Photo by NOAA on Unsplash
Photo by NOAA on Unsplash

Dealing with Depression in Children

Question

For the past several months, our 9-year-old daughter has seemed more withdrawn and quiet than usual.  We’ve recently moved and we’re concerned that she might be experiencing some depression.  What should we look for and what can we do?

Answer

It’s been said that depression is the “common cold” of emotional problems. One study indicated that as many as 8% of preschool age children experience significant depression, and as they get older their chances of becoming depressed actually increase.

While most depression in childhood goes away quickly, some kids can suffer from the more serious, disabling type of depression.

At the outset it’s important to know that depression is not the same as sadness.  Depression is more intense, it lasts longer, significantly interferes with effective day-to-day functioning

An important first step is for you to look for some of the signs of depression including changes in her sleep patterns and normal eating habits, withdrawal from normal activities, frequent crying, difficulty in decision-making, increased isolation and an increase in complaining of headaches, stomach aches or other pain that there’s no medical explanation for.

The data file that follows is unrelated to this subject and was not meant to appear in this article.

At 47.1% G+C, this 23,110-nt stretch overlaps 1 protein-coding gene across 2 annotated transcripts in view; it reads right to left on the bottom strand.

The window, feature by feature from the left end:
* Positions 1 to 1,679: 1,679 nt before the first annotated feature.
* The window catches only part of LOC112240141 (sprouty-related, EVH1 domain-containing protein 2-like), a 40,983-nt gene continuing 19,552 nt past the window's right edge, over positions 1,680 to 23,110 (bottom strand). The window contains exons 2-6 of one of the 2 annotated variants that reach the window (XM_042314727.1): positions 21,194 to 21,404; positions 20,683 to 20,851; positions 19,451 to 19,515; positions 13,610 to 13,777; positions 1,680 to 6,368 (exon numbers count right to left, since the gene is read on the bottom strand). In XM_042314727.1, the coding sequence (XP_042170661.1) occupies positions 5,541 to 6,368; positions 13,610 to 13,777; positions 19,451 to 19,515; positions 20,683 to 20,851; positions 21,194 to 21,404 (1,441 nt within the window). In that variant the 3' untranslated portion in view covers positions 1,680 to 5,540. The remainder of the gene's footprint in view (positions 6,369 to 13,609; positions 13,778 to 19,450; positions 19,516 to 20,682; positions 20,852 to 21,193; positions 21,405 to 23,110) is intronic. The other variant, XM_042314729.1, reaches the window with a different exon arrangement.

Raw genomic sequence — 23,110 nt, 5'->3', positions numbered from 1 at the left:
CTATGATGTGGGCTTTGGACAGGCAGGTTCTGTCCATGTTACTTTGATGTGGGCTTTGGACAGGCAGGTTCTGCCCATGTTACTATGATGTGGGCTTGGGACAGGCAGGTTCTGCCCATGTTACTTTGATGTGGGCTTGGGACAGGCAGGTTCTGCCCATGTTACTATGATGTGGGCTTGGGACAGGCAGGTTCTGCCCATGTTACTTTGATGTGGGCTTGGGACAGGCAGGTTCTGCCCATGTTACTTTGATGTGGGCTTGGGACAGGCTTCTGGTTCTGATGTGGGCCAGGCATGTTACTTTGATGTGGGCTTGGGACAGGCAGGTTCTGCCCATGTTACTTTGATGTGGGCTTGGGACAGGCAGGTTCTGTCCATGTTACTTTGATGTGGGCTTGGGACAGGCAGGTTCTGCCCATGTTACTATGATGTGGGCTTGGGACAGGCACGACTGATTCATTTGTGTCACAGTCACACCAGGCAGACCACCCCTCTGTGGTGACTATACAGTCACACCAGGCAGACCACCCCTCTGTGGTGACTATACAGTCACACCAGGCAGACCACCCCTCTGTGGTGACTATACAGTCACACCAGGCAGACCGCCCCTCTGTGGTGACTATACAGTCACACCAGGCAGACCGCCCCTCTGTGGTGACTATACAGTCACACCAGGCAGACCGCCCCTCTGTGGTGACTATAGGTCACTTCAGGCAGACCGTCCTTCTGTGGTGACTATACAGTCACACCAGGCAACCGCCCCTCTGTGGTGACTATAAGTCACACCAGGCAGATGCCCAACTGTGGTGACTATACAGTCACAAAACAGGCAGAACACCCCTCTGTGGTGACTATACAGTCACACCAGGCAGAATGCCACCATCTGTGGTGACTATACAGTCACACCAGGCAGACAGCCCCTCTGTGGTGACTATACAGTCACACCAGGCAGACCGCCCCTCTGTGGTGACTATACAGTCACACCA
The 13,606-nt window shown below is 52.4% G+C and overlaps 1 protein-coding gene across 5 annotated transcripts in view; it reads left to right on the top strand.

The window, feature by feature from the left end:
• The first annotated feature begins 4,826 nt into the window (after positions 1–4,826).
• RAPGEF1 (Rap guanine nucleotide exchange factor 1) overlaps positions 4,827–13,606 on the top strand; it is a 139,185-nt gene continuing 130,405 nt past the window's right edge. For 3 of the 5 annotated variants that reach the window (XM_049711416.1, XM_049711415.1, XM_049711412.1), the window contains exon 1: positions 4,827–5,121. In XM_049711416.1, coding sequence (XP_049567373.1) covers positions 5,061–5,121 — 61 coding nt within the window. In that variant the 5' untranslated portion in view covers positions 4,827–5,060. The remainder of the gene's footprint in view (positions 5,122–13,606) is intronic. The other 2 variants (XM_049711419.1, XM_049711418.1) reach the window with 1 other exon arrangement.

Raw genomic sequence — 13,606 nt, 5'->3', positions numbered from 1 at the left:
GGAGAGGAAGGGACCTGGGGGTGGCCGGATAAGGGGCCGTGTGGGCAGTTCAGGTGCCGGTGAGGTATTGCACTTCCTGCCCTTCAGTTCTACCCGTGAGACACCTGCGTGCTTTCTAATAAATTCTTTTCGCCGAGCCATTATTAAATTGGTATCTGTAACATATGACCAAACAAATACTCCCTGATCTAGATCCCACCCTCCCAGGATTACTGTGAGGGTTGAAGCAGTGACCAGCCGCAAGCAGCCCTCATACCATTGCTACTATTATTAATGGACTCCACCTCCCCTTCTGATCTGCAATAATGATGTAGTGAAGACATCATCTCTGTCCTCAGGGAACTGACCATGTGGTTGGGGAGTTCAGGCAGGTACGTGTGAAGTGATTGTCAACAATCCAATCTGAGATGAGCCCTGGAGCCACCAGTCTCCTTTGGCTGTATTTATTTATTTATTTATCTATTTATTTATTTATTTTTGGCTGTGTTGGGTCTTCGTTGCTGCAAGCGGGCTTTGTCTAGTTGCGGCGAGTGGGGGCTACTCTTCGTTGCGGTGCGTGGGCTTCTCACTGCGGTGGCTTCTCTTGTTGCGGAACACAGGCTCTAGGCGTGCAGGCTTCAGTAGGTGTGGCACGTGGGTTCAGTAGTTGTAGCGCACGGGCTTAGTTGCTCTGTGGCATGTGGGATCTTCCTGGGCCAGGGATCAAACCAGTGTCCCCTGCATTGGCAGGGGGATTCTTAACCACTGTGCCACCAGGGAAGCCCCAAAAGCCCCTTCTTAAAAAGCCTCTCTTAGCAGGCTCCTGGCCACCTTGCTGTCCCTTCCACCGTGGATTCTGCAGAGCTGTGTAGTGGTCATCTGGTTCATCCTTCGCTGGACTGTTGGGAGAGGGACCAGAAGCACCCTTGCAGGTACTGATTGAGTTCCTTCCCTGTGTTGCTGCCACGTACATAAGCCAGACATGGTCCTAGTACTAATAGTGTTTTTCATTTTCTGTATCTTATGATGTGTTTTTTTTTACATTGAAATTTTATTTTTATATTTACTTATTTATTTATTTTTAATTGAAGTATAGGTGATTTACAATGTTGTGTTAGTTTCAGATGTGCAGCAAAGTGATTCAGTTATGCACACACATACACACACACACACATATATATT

Regardless of the level of depression, there are several helpful things that you can do.

Seize opportunities to talk with her and encourage her to express her feelings.  Make sure you and other family members let her know that she is loved and to look for ways to include her.  When you pray with her at night help her “count her blessings” for all of the things she has to be thankful for.

Listen to her words and look for her nonverbal expressions for what she might not be able to put into words.  Try to listen through her ears and see through her eyes.  Don’t try to fix her but to understand her. She needs to know that she has a safe place with you.

If she doesn’t want to talk find ways to be with her.  Look for opportunities to engage her in physical activity such as going for walks, bike rides, or swimming, whatever she has enjoyed in the past.  Physical exercise is helpful on several different levels and with many children, physical activity can be actually more important than mental activity.

Encourage her to spend time with her friends or offer to have her friends over to your house.  Acknowledge any positive achievement and give her appropriate praise whenever possible.

If the symptoms continue you may want to consult with your pediatrician or see a professional counselor.  Keep in mind that while depression can be a serious illness, it is also a very treatable one.

Gary J. Oliver, ThM, PhD
Executive Director at Center for Healthy Relationships | + posts

Dr. Oliver is the Executive Director of The Center for Healthy Relationships, and professor of Psychology and Practical Theology at John Brown University.  He has authored over 20 books and more than 350 professional and popular articles.  Dr. Oliver has over 40 years’ experience as a Clinical Psychologist, Marriage  & Family Therapist and Spiritual Director.  He leads seminars & workshops both nationally and internationally on a variety of counseling-related issues, healthy relationships as well as Emotional & Relational Intelligence (ERI).

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